In light of the coronavirus pandemic, virtually all of us have considered health-related issues. But for people facing a serious, chronic illness, such as Parkinson’s disease, multiple sclerosis, diabetes or cancer, health concerns are an everyday matter. If you’re fortunate, you may never be afflicted with such maladies, but the future is unpredictable. Of course, going through these health challenges brings physical and emotional concerns – but also financial ones. How can you prepare for them?
Essentially, you’ll need to consider four key areas: investments, insurance, legal arrangements and taxes. Let’s take a quick look at each of them:
You’ll likely need to draw on your investments for at least some of the expenses associated with your illness. So, within your portfolio, you may want to establish a special fund devoted entirely to these costs, whether they be health care, modifications to your home, transportation and so on. A financial professional can help you choose investments for this fund, as well as make recommendations for your overall investment strategy, including techniques for boosting your income, such as adding investments that can provide an income stream that kicks in when you think your costs will rise.
Depending on your health status, you may be able to collect Medicare earlier than the traditional starting point at age 65. Even so, you’ll likely need to supplement it with additional coverage. But you may also want to look beyond health insurance. For example, you might be able to purchase a “chronic illness rider” that allows you to tap into life insurance benefits while you’re still alive. Or you might consider adding a “long-term care rider” to a life insurance policy; this rider offers financial benefits if you ever require daily care that you can’t provide for yourself. And some foundations, states and drug companies offer programs that can help pay for some costs that your insurance won’t cover.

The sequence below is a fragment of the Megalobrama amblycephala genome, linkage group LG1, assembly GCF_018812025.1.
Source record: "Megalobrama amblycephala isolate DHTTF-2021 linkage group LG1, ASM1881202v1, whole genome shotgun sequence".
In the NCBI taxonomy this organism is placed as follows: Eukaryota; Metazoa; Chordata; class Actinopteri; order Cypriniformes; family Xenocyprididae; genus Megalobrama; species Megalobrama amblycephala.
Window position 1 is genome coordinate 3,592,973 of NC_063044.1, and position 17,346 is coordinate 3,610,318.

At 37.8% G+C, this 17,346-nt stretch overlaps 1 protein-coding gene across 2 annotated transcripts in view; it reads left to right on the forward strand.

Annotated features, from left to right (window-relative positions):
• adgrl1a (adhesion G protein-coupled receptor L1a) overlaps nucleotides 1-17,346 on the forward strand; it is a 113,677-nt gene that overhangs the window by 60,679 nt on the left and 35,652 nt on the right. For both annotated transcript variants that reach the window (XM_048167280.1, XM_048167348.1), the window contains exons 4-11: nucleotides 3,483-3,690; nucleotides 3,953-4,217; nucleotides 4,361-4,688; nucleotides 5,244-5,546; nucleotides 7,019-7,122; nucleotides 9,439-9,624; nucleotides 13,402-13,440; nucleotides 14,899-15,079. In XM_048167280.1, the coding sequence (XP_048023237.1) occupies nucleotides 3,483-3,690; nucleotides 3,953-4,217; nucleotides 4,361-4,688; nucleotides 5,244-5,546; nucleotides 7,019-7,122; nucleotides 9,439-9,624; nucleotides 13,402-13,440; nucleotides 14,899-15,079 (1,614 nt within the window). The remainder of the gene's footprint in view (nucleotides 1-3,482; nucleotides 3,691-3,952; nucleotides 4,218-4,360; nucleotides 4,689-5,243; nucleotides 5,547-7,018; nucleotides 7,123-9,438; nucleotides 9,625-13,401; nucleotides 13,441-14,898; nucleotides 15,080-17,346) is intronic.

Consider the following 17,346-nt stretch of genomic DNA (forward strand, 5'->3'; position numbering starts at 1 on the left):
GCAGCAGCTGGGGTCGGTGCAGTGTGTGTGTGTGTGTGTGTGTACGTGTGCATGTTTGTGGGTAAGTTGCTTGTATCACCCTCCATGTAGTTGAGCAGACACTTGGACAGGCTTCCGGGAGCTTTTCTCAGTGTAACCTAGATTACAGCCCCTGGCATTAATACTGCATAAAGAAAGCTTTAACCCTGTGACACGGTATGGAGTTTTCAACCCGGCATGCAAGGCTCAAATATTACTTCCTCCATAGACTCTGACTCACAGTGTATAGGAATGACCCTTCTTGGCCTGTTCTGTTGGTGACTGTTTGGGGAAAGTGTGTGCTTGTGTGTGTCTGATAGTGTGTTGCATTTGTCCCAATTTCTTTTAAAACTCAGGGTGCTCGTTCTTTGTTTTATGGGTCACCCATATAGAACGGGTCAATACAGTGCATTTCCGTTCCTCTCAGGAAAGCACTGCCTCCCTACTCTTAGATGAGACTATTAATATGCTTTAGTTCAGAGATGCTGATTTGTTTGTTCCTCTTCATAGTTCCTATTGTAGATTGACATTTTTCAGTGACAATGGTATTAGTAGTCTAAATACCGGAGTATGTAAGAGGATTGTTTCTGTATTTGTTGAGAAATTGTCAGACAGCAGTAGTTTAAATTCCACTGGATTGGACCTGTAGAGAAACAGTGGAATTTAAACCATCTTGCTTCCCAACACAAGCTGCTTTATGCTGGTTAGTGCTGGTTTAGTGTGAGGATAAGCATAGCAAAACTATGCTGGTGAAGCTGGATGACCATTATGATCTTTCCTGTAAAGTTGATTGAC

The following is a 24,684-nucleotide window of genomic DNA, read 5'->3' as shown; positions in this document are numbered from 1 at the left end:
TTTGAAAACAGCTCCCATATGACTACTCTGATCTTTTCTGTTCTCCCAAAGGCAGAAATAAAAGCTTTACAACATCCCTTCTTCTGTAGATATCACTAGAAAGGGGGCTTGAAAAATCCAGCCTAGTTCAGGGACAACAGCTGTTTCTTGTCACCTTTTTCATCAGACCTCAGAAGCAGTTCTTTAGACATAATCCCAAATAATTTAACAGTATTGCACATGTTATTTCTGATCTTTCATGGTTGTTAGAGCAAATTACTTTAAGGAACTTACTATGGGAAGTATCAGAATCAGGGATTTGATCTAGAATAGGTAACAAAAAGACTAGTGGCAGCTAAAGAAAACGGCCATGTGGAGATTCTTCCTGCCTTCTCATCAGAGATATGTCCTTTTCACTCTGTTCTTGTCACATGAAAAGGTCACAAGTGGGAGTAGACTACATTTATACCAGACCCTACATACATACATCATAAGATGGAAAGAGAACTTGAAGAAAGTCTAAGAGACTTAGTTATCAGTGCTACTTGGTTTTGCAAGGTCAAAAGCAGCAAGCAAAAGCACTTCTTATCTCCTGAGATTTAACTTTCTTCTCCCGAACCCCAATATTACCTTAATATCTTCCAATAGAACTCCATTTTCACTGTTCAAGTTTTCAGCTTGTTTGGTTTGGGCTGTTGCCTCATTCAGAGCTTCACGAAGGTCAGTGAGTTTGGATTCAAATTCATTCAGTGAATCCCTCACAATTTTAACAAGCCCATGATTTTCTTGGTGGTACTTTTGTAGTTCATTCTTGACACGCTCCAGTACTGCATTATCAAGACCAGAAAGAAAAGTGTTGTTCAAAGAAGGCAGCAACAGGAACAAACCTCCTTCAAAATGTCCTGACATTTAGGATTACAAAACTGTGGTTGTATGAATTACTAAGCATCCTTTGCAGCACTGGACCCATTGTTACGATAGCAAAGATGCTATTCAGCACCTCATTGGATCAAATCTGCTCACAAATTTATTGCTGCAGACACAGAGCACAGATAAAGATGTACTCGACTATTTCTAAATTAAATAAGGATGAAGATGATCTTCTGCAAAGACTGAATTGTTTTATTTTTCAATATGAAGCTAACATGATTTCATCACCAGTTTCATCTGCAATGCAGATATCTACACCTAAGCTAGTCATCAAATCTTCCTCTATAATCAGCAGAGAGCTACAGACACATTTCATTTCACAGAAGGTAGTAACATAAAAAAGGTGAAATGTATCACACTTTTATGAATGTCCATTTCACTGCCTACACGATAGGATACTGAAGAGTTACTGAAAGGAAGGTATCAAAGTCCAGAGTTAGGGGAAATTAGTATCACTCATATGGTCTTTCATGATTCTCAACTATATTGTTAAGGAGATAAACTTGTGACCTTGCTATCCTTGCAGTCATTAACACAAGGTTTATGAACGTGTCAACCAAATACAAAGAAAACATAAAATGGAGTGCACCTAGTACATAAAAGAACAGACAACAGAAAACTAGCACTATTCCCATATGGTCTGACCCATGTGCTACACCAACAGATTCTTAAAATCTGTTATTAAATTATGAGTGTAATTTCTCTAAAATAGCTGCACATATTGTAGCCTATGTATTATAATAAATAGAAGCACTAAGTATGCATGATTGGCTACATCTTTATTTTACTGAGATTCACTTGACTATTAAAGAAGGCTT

If you haven’t already done so, you may want to establish the legal documents most appropriate for your situation, such as a durable power of attorney for finances, which gives someone the authority to manage your financial affairs if you become temporarily incapacitated, possibly due to flare-ups of your chronic disease. Once you’ve recovered, you regain control of your financial decisions. You might also want to consider a health care proxy, which appoints an individual to make medical decisions for you if you can’t. In creating or revising these documents, you’ll need to consult with your legal professional.
You might qualify for Social Security disability payments, which, like other Social Security benefits, are taxable, so you’ll need to be aware of what you might owe. But you might also be eligible for some tax breaks related to your condition. If you still itemize tax deductions, you may be able to deduct some medical expenses, as well as certain home improvements, such as wheelchair ramps, bathtub grab bars, motorized stairlifts and so on. Your tax advisor may have suggestions appropriate for your situation.
Dealing with a chronic illness is never easy. But by considering how your illness will affect all aspects of your life, getting the help you need, and taking the right steps, you may be able to reduce the financial stress on you and your loved ones.
Aaron Glosser is a certified financial planner for Edward Jones. He can be contacted at 802.655.5512 or Aaron.Glosser@edwardjones.com. His office is on Water Circle in Colchester.
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